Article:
Presenting information, be it an assignment, policy change, or feedback to someone who doesn’t communicate in the same way, can cause them to misunderstand, miss information, or feel they cannot approach you to ask for help.
A quick search on “communication styles” delivers numerous results, including introverted and extroverted, passive and aggressive, analyzer and director, and direct and indirect. In many ways they represent the same thing. One person will always take more time to process instructions and have additional questions later. The other will move more quickly, seemingly clear on the task ahead, but may end up missing steps in between.
Writer Sara McCord shares an interesting anecdote on this topic on Mashable.com. She describes her experience leading a team of interns for the first time and struggling to match their communication styles. In one scenario, she discovered an intern working on a low priority assignment ahead of two major projects. As it turns out, the project instructions were delivered verbally instead of in writing, and therefore their significance was not conveyed properly to the intern, who processes information better when it’s written.
McCord learned from her mistake and recommends that other managers cover their bases when working with an employee for the first time. She suggests that one make a point to write instructions, discuss the assignment verbally, and present a real-life example, which may include working through a portion of the assignment with an employee to get him/her off the ground.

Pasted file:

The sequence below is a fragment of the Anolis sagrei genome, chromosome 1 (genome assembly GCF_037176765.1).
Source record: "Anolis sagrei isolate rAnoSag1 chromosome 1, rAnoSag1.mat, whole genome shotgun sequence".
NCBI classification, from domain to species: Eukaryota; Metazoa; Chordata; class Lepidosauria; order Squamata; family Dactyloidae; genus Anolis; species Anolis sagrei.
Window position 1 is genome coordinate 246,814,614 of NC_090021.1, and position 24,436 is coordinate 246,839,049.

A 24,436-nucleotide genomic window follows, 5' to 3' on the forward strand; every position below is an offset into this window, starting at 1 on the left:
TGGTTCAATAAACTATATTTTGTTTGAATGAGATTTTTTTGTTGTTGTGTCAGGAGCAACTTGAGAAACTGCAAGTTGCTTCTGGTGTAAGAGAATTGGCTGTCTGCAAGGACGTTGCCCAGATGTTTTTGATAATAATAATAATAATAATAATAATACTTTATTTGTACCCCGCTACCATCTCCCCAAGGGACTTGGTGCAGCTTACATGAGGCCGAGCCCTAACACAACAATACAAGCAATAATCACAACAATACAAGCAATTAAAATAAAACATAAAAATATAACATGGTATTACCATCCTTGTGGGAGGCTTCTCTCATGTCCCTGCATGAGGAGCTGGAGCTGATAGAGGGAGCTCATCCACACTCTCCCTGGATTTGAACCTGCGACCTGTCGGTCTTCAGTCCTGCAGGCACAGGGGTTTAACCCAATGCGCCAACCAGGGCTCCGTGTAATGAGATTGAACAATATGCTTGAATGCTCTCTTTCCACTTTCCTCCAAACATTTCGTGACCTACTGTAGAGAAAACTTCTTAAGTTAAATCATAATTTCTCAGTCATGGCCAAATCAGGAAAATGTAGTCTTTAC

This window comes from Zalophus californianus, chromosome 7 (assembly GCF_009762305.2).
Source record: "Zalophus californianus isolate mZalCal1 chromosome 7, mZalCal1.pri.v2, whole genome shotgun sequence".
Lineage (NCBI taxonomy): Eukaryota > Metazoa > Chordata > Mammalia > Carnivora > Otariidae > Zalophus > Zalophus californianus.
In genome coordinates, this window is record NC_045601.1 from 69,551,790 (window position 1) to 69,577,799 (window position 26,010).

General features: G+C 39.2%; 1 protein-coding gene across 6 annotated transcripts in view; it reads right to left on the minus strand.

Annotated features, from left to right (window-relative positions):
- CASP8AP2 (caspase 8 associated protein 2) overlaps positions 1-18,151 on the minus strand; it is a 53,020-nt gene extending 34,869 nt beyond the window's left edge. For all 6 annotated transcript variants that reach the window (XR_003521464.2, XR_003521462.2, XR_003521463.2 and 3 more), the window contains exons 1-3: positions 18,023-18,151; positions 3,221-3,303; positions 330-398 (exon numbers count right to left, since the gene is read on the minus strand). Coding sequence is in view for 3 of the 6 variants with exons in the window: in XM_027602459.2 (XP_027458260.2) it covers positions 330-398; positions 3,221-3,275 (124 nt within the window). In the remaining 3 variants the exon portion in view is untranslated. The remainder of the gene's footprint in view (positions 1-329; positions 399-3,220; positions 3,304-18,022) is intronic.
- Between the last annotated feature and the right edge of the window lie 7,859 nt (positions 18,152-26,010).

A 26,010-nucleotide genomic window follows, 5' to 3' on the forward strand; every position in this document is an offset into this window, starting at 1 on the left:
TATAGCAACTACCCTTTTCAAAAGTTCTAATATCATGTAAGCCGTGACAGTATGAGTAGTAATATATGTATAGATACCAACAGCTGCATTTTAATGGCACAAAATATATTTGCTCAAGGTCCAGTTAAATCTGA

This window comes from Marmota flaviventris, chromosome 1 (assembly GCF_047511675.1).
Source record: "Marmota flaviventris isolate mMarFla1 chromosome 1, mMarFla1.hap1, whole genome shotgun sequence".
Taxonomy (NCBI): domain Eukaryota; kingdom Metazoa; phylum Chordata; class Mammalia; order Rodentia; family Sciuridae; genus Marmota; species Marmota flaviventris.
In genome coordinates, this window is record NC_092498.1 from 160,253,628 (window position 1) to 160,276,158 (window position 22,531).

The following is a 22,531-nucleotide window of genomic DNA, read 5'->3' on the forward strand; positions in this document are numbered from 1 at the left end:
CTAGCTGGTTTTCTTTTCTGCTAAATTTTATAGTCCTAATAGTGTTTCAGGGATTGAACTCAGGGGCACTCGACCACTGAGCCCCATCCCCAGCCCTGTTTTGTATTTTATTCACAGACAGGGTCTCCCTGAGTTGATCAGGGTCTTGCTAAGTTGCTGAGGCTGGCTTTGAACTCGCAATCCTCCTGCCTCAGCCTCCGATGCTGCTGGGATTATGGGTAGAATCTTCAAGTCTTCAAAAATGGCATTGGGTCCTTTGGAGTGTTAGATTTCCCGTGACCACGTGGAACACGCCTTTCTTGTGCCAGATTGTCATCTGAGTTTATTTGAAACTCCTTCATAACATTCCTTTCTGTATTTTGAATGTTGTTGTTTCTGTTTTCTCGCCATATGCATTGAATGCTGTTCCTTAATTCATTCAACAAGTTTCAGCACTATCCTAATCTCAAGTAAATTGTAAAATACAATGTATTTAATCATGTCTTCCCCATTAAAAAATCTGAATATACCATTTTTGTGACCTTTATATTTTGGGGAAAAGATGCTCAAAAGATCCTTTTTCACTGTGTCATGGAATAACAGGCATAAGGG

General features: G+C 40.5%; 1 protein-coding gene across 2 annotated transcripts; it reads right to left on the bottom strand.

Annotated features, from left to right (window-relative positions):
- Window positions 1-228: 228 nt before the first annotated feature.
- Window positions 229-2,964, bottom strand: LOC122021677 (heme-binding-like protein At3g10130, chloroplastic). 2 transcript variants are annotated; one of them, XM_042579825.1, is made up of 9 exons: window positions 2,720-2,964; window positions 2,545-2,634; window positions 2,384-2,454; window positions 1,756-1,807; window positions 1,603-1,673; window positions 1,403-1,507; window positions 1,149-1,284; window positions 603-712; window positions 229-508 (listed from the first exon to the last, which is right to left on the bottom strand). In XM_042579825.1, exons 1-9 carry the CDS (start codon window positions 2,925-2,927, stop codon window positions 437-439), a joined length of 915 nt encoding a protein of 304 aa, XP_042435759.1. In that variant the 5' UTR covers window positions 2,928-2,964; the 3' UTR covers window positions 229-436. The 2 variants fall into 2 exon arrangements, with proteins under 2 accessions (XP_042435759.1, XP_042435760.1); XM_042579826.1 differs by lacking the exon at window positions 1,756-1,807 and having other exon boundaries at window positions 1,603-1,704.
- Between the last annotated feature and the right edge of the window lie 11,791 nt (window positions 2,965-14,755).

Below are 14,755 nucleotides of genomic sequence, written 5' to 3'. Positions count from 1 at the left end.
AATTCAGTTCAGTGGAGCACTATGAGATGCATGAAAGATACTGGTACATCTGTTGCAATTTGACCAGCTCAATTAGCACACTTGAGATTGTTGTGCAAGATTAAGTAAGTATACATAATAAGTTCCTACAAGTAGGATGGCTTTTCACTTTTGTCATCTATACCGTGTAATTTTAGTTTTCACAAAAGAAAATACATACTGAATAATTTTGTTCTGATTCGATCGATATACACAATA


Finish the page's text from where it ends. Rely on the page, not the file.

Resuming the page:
Obviously no one likes to micromanage, and to employees who are independent and leaders in their own right, presenting instructions numerous times, even in different formats, can feel a bit overbearing.
However, effective communication in the workplace will always be a work in progress. Conducting a trial-and-error period to see which variety of communication styles work for individual employees can be helpful. Eventually you’ll going to need to communicate to these employees as a team and, in that case, only one method of communication may be used. You need to grasp which styles people respond to individually, so you can successfully choose one for the team.
Over time, teaching your employees to accept the communication style that works best for you is possible. As you’re the boss, they should learn to adapt to your methods. Yet, by keeping an open mind and being flexible in the beginning, you earn their respect, the value of which is unmatched
Hurley Write, Inc. has more than 25 years of experience teaching business leaders and their teams the tools for effective communication in the workplace. Our customized courses have helped companies save immense amounts of time and money. Do your team’s skills need work? Contact us for a consultation and see how we can help: www.HurleyWrite.com/Contact.